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Pros: The visual upgrade is nice, and live player rankings could motivate some students.
Cons: Little foundational instruction or scaffolding, some errors, and time constraints all hinder learning.
Bottom Line: This is a fun, casual option for some parts-of-speech practice at home, but the lack of rigor means it's not currently a recommendable option for learning or classrooms.
Teachers could currently assign this app as a critical thinking exercise for students who are already well-versed in the parts of speech, challenging them to screenshot specific exercises and diagram them in more detail. For instance, students could be challenged to find examples of different kinds of nouns or verbs. Students could also give feedback on sentences to the developers; however, to do so they'll need to shift their minds (and habits) out of game mode.
Grammar Ninja is an app where players hunt down all instances of parts of speech within sentences. Students race against the clock to tap the number of correct words shown at the bottom of the page. Tapping a word lobs a throwing star at it. If the word is correctly chosen, the throwing star stays. If the word doesn't fit the current part of speech, that word explodes and the correct part of speech for that word is shown. If students keep tapping incorrectly, the correct words will be highlighted for them. Incorrect taps each add five seconds to players' scores at the end of the mission.
The app includes a few tutorial missions that teach students how to play and attempt to familiarize them with these parts of speech: nouns, verbs, pronouns, adjectives, adverbs, conjunctions, prepositions, particles, and determiners. There are also some featured missions that are free and updated every six hours, providing fresh content. There are also regular missions that include topics such as "Cool Facts," "Jokes," and excerpts from various public domain literature, such as Alice in Wonderland. But to play the regular missions, players must either watch an ad or unlock it with diamonds, the in-game currency. Some regular missions have three difficulty levels: Simple (nouns and verbs only), Standard (adds adjectives, adverbs, pronouns, and conjunctions), and Expert (adds particles and determiners).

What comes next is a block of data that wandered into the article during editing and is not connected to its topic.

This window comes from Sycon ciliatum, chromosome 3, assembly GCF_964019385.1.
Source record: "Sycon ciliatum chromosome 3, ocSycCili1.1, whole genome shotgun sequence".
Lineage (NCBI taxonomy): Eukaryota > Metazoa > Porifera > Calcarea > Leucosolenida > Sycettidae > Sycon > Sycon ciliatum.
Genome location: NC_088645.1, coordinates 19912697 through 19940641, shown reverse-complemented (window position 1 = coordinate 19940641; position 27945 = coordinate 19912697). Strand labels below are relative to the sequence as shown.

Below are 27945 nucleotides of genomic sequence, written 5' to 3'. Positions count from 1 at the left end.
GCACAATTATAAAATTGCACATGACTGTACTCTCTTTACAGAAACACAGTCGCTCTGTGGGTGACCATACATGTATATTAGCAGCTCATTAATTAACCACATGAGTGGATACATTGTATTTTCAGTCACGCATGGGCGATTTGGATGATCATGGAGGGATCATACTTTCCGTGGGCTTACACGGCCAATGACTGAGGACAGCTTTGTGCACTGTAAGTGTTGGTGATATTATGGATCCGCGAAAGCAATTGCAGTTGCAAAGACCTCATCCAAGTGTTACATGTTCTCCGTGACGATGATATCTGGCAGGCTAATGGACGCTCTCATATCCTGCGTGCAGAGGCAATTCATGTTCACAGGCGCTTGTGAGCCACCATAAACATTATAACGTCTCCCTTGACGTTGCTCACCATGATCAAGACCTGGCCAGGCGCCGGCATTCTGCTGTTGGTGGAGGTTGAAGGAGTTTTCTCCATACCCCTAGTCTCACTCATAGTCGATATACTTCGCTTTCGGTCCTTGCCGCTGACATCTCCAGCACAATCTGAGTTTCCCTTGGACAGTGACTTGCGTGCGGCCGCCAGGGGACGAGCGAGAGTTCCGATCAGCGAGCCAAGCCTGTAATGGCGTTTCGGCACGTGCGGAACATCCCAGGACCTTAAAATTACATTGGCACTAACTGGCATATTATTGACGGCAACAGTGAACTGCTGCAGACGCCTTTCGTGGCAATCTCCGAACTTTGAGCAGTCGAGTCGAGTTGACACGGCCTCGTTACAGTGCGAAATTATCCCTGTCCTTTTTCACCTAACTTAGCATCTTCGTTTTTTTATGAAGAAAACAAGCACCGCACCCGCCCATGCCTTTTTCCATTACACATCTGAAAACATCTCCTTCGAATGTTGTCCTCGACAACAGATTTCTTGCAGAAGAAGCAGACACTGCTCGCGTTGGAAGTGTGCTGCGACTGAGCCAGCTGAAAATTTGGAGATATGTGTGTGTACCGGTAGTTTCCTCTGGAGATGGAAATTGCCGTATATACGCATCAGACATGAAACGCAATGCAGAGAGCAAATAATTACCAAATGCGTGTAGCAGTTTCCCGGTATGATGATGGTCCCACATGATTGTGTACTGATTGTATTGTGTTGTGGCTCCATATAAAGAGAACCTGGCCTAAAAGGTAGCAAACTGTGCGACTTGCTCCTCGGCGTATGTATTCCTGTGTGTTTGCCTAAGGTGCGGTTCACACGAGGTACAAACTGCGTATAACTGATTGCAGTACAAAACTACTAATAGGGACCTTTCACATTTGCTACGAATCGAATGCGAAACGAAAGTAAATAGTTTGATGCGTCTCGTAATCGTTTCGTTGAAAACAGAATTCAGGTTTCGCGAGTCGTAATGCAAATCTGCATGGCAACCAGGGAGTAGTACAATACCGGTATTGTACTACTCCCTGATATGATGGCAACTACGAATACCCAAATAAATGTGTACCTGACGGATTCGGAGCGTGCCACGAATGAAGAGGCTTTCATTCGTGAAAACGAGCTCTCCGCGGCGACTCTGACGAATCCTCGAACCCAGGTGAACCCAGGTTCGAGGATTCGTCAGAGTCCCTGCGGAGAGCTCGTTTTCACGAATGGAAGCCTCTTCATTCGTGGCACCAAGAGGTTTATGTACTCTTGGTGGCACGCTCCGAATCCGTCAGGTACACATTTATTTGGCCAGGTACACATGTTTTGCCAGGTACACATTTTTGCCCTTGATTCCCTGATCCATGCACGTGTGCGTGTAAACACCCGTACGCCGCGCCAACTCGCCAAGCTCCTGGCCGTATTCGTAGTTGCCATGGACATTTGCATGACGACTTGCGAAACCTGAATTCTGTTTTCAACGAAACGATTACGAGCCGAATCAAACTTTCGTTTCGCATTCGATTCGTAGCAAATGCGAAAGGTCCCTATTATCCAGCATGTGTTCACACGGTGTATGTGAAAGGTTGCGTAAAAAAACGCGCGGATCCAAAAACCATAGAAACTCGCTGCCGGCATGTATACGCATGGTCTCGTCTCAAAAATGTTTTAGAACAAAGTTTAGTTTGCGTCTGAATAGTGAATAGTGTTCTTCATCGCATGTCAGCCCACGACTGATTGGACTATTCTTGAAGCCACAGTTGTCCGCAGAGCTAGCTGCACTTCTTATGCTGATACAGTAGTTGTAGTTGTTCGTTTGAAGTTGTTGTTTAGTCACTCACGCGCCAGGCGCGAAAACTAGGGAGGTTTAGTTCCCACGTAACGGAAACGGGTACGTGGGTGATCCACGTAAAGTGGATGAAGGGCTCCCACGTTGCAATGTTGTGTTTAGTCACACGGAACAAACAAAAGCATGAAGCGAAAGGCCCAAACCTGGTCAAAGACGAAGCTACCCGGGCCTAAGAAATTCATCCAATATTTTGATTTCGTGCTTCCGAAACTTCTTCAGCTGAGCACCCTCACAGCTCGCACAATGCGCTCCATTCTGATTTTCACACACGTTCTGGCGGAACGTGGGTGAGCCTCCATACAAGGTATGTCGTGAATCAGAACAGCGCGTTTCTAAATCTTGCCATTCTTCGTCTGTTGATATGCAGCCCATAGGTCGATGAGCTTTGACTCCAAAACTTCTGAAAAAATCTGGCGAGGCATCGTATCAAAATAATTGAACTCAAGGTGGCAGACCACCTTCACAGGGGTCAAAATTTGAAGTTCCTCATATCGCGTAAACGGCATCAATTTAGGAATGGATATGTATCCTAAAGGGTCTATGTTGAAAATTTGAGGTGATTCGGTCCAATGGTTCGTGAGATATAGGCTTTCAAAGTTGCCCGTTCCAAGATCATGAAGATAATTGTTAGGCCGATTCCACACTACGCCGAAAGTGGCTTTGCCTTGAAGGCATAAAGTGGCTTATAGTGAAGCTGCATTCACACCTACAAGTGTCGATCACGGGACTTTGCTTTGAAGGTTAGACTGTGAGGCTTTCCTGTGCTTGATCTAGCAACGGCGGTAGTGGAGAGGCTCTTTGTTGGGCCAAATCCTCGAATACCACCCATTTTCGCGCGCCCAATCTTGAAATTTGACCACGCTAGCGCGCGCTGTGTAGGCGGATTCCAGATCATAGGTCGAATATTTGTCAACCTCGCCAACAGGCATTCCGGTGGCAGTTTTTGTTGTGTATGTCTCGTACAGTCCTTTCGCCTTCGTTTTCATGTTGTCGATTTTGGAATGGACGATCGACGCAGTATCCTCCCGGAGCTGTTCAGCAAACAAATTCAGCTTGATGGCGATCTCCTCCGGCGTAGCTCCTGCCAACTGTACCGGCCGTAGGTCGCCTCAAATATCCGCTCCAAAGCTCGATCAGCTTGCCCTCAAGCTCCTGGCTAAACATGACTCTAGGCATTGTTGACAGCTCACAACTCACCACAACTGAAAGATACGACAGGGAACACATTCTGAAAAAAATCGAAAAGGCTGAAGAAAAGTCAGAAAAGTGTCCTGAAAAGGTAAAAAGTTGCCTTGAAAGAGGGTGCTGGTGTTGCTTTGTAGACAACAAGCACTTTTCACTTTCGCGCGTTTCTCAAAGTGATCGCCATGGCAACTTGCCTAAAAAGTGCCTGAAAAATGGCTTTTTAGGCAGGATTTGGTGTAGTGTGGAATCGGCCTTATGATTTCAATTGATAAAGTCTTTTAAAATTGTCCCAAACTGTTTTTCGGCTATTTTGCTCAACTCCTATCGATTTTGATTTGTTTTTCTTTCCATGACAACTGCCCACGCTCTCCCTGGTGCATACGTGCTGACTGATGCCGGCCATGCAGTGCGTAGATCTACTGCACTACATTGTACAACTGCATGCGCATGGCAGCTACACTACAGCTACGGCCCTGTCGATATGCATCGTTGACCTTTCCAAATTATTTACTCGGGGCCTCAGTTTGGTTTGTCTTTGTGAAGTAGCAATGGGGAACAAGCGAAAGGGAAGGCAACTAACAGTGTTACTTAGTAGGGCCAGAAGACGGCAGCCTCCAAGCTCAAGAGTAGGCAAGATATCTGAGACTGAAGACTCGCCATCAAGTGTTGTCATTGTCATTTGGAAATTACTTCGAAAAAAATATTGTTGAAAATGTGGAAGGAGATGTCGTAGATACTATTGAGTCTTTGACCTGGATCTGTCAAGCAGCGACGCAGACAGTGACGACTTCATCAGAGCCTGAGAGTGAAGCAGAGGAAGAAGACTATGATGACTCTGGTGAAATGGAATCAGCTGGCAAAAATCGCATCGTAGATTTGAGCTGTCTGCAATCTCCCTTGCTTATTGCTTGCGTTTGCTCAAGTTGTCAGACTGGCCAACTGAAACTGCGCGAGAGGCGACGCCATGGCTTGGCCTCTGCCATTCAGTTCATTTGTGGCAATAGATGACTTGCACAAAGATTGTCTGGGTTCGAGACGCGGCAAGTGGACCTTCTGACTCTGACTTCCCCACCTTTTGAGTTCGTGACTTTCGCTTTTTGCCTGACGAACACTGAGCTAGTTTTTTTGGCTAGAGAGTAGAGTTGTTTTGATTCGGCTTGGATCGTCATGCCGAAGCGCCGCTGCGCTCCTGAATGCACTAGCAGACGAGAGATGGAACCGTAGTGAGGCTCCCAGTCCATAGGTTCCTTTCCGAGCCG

The faster students complete missions, the more points they receive and the better ribbon they earn (bronze, silver, or gold). Students can share or save their results. There are player rankings based on how many points players have earned. The players on these high-score listings periodically receive extra diamonds. Just doing well on missions can also earn them diamonds, but players can spend real money for diamonds as well. The game regularly asks players if they want to connect to social media accounts or to invite a friend to play.
Grammar Ninja has made some major visual improvements since it was originally released and feels and plays like popular games that students already enjoy. However, it falls a bit short of what educators and learners expect and need. It's also worth noting that the playful ninja aesthetic, while not necessarily offensive, could be seen by some as insensitive.
Success in exercises isn't just about tapping the correct words, but doing so quickly. Thankfully there's no on-screen timer, but students will still feel the pressure to answer quickly when they see their score at the end. While this is a great mechanic for a general consumer audience, it could lead students -- especially those who struggle with parts of speech -- to tap indiscriminately, or to not think deeply about sentences. Similarly, Grammar Ninja aims to acknowledge how the same word can be a different part of speech based on sentence context, which is important for students to understand. However, during testing some words were associated with parts of speech that were possible for those words but didn't fit the contexts of the sentences. (See one of the images included with this review.) Grammar Ninja also struggles with more complicated word formations, such as compound words that can force players to make some confusing choices. For example, in an exercise identifying nouns, the compound noun "Blue Jay" was split into the words "Blue" and "Jay," requiring the player to identify both words as separate nouns. There are also some finicky details like needing to tap specifically on the "'s" part of "it's" when identifying a verb that, combined with the other issues, could frustrate or confuse students.
Lastly, while Grammar Ninja usefully adds complexity by expanding the parts of speech covered from simple nouns to trickier things like adverbs, there's room for more scaffolding, instruction, and complexity within parts of speech. It'd be helpful, for instance, to build players from common nouns to gerund nouns or from action verbs to auxiliary verbs.